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Living by the Code

Before You Begin

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Getting to Work

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33. An Interview with Israel Ferrer Camacho
Written by Enrique López-Mañas

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_Israel Ferrer Camacho was born in Barcelona and studied Computer Science at Lasalle University Barcelona. The last year of university, he dropped out to co-found with Luis Moreno, where he was in charge of technology. At the same time he and other tech enthusiasts started the GTUG in Barcelona, the Google Technology User Group, which later was renamed to GDG. In 2012, he moved to San Francisco where he started to work for Lookout, a mobile security company, working as an engineer in the security team. From 2014 to 2018, he worked at Twitter as an engineer and contributed in a wide variety of projects in the Fabric team, Twitter for Android and Periscope. In 2018, he moved to Tokyo to work for Mercari as an Android engineer leading the project to scale a five-year-old codebase which would allow for faster development. Currently, he is working at Line corporation in Tokyo. Currently, he is working as a Software Engineer for Dropbox in New York City, US.

Connect with Israel

Twitter: @rallat


What are you reading or listening to these days?

I listen to a lot of podcasts about politics, economics and history. I can recommend several. The New York Times The Daily podcast with Michael Barbaro is in my favorites podcast to listen every morning. The NPR Politics podcast is really good, but really any NPR podcast about any topic is always a pleasure and really valuable to listen. One of my favorite podcasts about history is called Stuff You Missed in History Class; the podcast does research about history and not only from the U.S. For example, one episode was about the Spanish dictator Franco. I learned more in that podcast than I had learned about it in school. Right now, I am temporarily living in Japan, so I’m trying to pick up the language by listening to Japanese podcasts News in Slow Japanese.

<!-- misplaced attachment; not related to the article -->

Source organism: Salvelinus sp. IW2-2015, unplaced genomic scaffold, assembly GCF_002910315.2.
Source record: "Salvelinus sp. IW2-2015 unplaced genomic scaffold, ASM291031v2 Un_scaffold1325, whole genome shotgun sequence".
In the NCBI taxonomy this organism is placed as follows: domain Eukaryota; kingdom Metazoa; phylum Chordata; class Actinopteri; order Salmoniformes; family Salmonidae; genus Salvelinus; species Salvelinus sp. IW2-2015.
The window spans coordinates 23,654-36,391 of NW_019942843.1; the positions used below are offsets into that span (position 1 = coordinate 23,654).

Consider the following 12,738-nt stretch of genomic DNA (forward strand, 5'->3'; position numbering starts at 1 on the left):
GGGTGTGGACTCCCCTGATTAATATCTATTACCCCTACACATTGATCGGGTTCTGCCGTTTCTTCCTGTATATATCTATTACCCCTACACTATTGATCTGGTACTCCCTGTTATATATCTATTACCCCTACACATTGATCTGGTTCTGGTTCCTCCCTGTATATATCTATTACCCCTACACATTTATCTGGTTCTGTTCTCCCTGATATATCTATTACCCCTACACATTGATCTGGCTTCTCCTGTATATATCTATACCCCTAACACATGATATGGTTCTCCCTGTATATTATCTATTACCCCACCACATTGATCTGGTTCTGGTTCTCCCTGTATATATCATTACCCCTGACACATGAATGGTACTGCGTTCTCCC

You’ve relocated from Spain to the United States to Japan. What were these transitions like?

I’m from Spain, and I lived there for 27 years. Before I left Spain, I started a company as a co-founder with Luis Moreno, @carthesian on Twitter. We were building a modern app store back in 2009. At that time, the App Store was terrible. You needed an expert to help you find the best app. Mostly, you were downloading apps that didn’t work well. We were trying to fix that problem, by recommending the best apps for the type of user profile and location. At the same time, that experience led Luis and me to meet people in Silicon Valley, through those people and after we shut down our company, I landed a job in San Francisco at Lookout.

Of all the interview paradigms, what do you think is the best way to interview software engineers?

It’s difficult to objectively know whether an engineer is good or not. Therefore, the team needs to optimize the process to minimize false positives and investing a fair amount of time for each candidate process. Nowadays, in the industry, there are a few standard ways to determine if a candidate is talented: the whiteboard algorithm or a tech assignment with a real domain-specific problem. In my opinion, the whiteboard algorithm interview will produce many false negatives because it doesn’t weigh the experience of the candidate. However, everyone who has worked with an experienced engineer knows that they are key players that help to avoid making the same mistakes, to be able to scale systems or ship robust products. Personally, I prefer a hybrid model of interviews that have domain-specific problems, behavioral questions and an algorithmic question that don’t require knowing an obscure or specific technique.

Israel’s Recommendations

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